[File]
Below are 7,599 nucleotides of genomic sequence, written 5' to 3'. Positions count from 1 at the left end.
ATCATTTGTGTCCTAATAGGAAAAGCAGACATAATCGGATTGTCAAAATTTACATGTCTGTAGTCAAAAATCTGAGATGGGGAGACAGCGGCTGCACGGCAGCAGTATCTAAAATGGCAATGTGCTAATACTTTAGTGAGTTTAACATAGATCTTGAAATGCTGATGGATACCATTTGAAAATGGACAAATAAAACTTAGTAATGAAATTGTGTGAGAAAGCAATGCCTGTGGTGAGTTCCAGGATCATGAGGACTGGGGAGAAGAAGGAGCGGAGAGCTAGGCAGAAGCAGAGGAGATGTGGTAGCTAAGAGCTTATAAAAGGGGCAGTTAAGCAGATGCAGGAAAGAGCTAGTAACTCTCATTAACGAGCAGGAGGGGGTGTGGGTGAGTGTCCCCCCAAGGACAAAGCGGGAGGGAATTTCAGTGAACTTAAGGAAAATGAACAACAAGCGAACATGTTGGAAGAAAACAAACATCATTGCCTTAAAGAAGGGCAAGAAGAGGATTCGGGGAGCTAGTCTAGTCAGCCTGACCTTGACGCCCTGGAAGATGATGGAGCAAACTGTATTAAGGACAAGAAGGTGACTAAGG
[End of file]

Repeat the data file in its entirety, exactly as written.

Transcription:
Below are 7,599 nucleotides of genomic sequence, written 5' to 3'. Positions count from 1 at the left end.
ATCATTTGTGTCCTAATAGGAAAAGCAGACATAATCGGATTGTCAAAATTTACATGTCTGTAGTCAAAAATCTGAGATGGGGAGACAGCGGCTGCACGGCAGCAGTATCTAAAATGGCAATGTGCTAATACTTTAGTGAGTTTAACATAGATCTTGAAATGCTGATGGATACCATTTGAAAATGGACAAATAAAACTTAGTAATGAAATTGTGTGAGAAAGCAATGCCTGTGGTGAGTTCCAGGATCATGAGGACTGGGGAGAAGAAGGAGCGGAGAGCTAGGCAGAAGCAGAGGAGATGTGGTAGCTAAGAGCTTATAAAAGGGGCAGTTAAGCAGATGCAGGAAAGAGCTAGTAACTCTCATTAACGAGCAGGAGGGGGTGTGGGTGAGTGTCCCCCCAAGGACAAAGCGGGAGGGAATTTCAGTGAACTTAAGGAAAATGAACAACAAGCGAACATGTTGGAAGAAAACAAACATCATTGCCTTAAAGAAGGGCAAGAAGAGGATTCGGGGAGCTAGTCTAGTCAGCCTGACCTTGACGCCCTGGAAGATGATGGAGCAAACTGTATTAAGGACAAGAAGGTGACTAAGG